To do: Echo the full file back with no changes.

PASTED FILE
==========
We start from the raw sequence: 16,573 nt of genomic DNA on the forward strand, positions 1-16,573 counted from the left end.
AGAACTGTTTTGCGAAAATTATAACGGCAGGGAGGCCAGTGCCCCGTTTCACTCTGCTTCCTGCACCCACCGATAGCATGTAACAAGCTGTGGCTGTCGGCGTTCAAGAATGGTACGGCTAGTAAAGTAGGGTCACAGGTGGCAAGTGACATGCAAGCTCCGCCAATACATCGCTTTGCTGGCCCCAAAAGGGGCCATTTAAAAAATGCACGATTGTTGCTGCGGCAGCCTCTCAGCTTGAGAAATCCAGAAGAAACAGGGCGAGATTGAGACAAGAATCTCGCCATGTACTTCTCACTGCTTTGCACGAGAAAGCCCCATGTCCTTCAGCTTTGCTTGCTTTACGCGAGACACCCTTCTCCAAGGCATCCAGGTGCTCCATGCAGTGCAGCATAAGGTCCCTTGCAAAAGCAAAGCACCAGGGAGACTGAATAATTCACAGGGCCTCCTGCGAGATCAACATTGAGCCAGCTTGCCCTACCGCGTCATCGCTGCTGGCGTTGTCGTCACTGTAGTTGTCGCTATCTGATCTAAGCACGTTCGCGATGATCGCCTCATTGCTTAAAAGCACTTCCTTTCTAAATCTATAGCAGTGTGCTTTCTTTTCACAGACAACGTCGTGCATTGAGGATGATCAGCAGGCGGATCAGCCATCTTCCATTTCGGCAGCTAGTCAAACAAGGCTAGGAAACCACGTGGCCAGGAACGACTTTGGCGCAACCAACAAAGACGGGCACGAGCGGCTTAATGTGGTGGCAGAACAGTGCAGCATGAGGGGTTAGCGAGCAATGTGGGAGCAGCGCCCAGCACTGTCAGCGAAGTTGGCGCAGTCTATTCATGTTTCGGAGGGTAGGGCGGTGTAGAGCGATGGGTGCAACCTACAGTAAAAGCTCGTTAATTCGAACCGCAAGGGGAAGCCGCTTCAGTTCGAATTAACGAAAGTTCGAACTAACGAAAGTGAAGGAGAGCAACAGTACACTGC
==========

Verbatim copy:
We start from the raw sequence: 16,573 nt of genomic DNA on the forward strand, positions 1-16,573 counted from the left end.
AGAACTGTTTTGCGAAAATTATAACGGCAGGGAGGCCAGTGCCCCGTTTCACTCTGCTTCCTGCACCCACCGATAGCATGTAACAAGCTGTGGCTGTCGGCGTTCAAGAATGGTACGGCTAGTAAAGTAGGGTCACAGGTGGCAAGTGACATGCAAGCTCCGCCAATACATCGCTTTGCTGGCCCCAAAAGGGGCCATTTAAAAAATGCACGATTGTTGCTGCGGCAGCCTCTCAGCTTGAGAAATCCAGAAGAAACAGGGCGAGATTGAGACAAGAATCTCGCCATGTACTTCTCACTGCTTTGCACGAGAAAGCCCCATGTCCTTCAGCTTTGCTTGCTTTACGCGAGACACCCTTCTCCAAGGCATCCAGGTGCTCCATGCAGTGCAGCATAAGGTCCCTTGCAAAAGCAAAGCACCAGGGAGACTGAATAATTCACAGGGCCTCCTGCGAGATCAACATTGAGCCAGCTTGCCCTACCGCGTCATCGCTGCTGGCGTTGTCGTCACTGTAGTTGTCGCTATCTGATCTAAGCACGTTCGCGATGATCGCCTCATTGCTTAAAAGCACTTCCTTTCTAAATCTATAGCAGTGTGCTTTCTTTTCACAGACAACGTCGTGCATTGAGGATGATCAGCAGGCGGATCAGCCATCTTCCATTTCGGCAGCTAGTCAAACAAGGCTAGGAAACCACGTGGCCAGGAACGACTTTGGCGCAACCAACAAAGACGGGCACGAGCGGCTTAATGTGGTGGCAGAACAGTGCAGCATGAGGGGTTAGCGAGCAATGTGGGAGCAGCGCCCAGCACTGTCAGCGAAGTTGGCGCAGTCTATTCATGTTTCGGAGGGTAGGGCGGTGTAGAGCGATGGGTGCAACCTACAGTAAAAGCTCGTTAATTCGAACCGCAAGGGGAAGCCGCTTCAGTTCGAATTAACGAAAGTTCGAACTAACGAAAGTGAAGGAGAGCAACAGTACACTGC